Sitting in a cafe recently with a coffee and my newspaper I glanced around myself to check the lie of the land before I began reading. My eye was caught by some old boy also sitting on his own. His clothes seemed as old as he did: clean and brushed but worn and giving him an air of someone not unduly fussed by the opinions of others. Sensing my gaze he looked up at me. I raised my eyebrows in a silent hello and he smiled. Nothing was said. The look was timeless but it made me think
Sometimes in the way I check for my keys or reach to smell the fragrance of some flower I find my mother coming alive in the actions of her son so many years after she died: all of us have or will have this experience. At the same time we are ourselves, and the very people we mourn. Their spirit and mannerisms live on in us. Their genes, their lessons, those odd habits which puzzled us when we were young suddenly re surface as we get older and force us to smile. We can’t believe we are turning into our parents.
Of course they knew this all along, when our young selves criticised them. They smiled, remembering how they felt the same outrage in their youth. It’s strangely comforting to know that so a loved figure is still with us in the way we hold a tea-cup or look out of the window as we try to remember some detail. My father died when I was quite young. When I started work someone asked me if I was any relation to him. I had never spoken or interacted with this person, but just in the way I walked and in my look I rang a bell in her mind: she had been his secretary many years before and here, out of the blue, he seemed to walk again.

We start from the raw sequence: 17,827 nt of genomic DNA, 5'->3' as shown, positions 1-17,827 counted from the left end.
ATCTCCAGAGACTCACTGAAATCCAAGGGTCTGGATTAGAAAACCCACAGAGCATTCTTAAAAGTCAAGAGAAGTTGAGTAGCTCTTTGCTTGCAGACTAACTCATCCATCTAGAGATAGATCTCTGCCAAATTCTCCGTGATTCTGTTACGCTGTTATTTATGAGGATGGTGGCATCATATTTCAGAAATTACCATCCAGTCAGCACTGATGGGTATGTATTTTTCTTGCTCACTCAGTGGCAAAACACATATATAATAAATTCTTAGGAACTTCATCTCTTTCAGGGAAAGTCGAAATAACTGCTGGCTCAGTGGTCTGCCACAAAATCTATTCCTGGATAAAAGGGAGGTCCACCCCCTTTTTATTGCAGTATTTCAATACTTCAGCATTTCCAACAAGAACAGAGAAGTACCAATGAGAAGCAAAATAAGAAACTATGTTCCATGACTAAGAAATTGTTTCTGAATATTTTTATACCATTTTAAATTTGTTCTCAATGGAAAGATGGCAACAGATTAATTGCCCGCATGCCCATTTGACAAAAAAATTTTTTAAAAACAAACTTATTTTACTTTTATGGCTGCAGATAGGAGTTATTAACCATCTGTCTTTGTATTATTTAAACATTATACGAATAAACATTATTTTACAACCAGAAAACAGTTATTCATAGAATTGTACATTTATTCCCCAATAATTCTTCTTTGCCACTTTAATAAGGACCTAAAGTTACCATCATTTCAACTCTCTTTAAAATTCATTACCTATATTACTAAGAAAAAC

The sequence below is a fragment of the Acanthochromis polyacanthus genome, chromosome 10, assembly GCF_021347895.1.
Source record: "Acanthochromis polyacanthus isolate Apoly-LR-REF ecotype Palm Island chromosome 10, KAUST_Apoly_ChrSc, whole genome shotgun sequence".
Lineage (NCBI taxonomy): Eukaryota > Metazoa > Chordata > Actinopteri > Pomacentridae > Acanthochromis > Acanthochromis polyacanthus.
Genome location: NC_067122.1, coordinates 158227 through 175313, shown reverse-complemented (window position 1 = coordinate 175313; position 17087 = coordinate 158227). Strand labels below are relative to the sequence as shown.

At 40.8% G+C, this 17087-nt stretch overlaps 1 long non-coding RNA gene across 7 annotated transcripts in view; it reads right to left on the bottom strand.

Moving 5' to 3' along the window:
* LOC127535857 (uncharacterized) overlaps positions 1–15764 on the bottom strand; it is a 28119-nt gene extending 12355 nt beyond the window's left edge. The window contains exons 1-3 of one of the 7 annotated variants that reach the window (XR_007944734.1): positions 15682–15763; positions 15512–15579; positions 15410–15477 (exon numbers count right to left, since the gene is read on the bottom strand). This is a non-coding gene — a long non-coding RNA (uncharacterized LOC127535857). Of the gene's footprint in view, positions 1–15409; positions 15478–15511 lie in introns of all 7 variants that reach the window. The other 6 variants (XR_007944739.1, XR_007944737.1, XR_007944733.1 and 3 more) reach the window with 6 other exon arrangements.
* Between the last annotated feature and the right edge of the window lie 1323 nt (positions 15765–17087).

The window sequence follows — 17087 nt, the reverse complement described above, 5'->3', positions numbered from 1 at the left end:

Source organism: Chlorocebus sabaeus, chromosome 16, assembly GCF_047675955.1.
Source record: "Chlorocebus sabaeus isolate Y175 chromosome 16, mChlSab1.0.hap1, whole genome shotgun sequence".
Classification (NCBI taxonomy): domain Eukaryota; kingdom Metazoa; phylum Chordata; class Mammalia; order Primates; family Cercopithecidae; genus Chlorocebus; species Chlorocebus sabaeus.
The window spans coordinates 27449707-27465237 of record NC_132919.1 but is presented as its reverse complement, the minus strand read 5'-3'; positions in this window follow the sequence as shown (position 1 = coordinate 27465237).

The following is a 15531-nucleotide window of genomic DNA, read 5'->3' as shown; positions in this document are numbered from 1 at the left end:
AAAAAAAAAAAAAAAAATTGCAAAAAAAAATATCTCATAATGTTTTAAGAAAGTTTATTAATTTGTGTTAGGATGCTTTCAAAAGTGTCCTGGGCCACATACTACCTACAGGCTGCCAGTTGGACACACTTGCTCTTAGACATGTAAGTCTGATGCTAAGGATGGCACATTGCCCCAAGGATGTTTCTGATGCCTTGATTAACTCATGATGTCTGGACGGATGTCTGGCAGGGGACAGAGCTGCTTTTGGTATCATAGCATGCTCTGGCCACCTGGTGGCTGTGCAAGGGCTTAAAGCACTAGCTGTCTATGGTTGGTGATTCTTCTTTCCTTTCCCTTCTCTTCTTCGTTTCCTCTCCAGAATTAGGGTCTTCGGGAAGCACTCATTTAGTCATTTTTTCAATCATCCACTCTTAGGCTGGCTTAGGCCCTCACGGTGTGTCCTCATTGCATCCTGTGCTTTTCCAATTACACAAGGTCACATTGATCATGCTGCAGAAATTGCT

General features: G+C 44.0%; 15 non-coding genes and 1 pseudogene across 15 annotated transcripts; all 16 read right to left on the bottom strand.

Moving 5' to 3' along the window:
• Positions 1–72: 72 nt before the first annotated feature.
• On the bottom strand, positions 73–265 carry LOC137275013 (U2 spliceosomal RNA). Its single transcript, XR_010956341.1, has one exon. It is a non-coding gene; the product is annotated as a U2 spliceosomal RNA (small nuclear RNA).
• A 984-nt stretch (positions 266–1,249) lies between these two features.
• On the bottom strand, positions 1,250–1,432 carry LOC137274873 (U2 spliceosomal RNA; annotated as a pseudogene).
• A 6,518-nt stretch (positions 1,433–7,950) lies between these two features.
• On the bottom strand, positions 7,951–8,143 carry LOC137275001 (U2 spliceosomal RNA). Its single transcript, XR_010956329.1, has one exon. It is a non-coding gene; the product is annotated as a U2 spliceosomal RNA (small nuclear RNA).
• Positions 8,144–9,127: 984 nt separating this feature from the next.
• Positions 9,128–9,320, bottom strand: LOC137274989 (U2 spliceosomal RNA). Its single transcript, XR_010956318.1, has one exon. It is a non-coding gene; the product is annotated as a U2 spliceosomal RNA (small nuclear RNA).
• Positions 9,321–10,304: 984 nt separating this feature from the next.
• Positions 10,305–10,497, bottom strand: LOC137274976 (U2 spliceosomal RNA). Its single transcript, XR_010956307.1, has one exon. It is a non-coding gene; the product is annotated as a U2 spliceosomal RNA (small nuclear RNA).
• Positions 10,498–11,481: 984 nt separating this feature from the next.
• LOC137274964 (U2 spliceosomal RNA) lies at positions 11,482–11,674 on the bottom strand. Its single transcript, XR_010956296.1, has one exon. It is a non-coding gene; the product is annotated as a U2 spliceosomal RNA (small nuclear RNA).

Who knows what distant ancestor’s behaviour we mirror while thinking our behaviour all our own. In those photographs and films we see of older generations dealing with bygone problems and difficulties we experience ourselves. Look in the eyes of that fellow moving there. in that old black and white cine film as it unfolds before our eyes,. Leaving the factory gate, released for the evening, joking with his friends or searching the horizon . Living the moment unaware of the future which is us now looking back at him. The timeless struggle in which we are all joined evokes our common humanity and reminds us that we are all, in some ways , one family.
Could we all meet, in some distant resting place. Now all the same age, say 65, and say to each other, generation to generation, without the defence of age or parenthood, so how did you spend your time. Perhaps we would be more understanding of our parents, and our ancestors, acknowledging their lives, and accepting the very frailties which now mark our own existence. When we rail against the conduct of our children or our parents I think of this. sometimes. Is it possible that forgiveness is the better part of understanding. With this in mind, as I left the cafe I went up to the old man sitting at his table. “It’s not all bad is it ” I said. “No it isn’t” he replied and we both smiled